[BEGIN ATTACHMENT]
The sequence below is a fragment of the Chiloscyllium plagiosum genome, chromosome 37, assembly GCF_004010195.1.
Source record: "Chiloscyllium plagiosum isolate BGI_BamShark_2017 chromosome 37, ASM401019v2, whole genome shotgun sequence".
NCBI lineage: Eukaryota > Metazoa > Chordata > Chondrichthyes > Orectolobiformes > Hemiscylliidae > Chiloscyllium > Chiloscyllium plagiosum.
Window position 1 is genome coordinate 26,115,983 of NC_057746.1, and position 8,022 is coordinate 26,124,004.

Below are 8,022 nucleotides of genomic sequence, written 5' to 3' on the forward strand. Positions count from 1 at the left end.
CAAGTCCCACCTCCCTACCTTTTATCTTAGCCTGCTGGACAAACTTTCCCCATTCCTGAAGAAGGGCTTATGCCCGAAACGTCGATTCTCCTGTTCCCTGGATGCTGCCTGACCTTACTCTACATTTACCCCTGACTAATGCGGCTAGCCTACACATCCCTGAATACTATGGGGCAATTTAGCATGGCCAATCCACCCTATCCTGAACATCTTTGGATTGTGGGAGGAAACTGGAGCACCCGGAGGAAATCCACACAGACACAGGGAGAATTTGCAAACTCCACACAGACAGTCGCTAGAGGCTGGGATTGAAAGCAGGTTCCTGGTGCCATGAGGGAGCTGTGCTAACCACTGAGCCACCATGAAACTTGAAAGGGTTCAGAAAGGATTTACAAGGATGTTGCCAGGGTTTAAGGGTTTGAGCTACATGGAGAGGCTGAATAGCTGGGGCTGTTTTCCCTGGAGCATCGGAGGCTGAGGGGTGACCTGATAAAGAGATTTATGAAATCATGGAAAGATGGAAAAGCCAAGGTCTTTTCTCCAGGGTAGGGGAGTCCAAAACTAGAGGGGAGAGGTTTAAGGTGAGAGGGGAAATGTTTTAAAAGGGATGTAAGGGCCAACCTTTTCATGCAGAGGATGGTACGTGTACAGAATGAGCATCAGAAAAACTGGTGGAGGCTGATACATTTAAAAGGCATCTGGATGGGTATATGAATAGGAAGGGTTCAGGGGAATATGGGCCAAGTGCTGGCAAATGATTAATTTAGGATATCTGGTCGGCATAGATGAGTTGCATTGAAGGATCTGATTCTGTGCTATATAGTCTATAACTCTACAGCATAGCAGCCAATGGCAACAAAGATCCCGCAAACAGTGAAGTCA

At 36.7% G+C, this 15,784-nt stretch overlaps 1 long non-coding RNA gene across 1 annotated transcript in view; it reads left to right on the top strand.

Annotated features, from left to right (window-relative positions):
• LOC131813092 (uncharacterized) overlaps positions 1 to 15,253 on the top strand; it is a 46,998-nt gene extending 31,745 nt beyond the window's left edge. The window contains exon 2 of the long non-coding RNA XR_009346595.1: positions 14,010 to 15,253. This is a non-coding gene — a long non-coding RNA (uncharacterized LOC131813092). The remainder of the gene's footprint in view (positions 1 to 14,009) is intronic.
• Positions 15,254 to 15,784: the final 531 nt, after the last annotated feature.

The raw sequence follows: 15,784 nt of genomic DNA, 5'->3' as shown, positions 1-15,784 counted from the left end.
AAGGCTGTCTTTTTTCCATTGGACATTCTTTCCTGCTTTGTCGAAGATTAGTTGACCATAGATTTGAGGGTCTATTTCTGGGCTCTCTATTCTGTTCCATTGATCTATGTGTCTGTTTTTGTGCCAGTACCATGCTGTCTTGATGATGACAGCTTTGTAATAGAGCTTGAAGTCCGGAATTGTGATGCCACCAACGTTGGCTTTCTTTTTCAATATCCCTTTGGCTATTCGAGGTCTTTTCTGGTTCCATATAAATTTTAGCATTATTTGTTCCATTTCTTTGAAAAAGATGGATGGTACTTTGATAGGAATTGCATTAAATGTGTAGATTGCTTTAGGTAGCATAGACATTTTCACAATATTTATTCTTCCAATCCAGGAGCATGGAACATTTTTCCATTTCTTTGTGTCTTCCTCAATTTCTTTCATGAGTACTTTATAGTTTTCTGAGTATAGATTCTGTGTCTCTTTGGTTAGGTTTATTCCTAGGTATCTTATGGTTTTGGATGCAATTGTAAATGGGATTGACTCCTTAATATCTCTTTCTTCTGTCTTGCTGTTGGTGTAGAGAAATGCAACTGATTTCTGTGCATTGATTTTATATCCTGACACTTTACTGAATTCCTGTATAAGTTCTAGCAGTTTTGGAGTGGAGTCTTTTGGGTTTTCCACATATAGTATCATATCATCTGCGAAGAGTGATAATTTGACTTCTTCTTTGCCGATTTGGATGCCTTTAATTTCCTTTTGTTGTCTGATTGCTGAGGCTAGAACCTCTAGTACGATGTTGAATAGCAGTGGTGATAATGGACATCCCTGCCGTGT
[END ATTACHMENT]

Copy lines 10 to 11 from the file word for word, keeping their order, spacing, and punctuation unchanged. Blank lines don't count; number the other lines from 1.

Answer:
• Positions 15,254 to 15,784: the final 531 nt, after the last annotated feature.

The raw sequence follows: 15,784 nt of genomic DNA, 5'->3' as shown, positions 1-15,784 counted from the left end.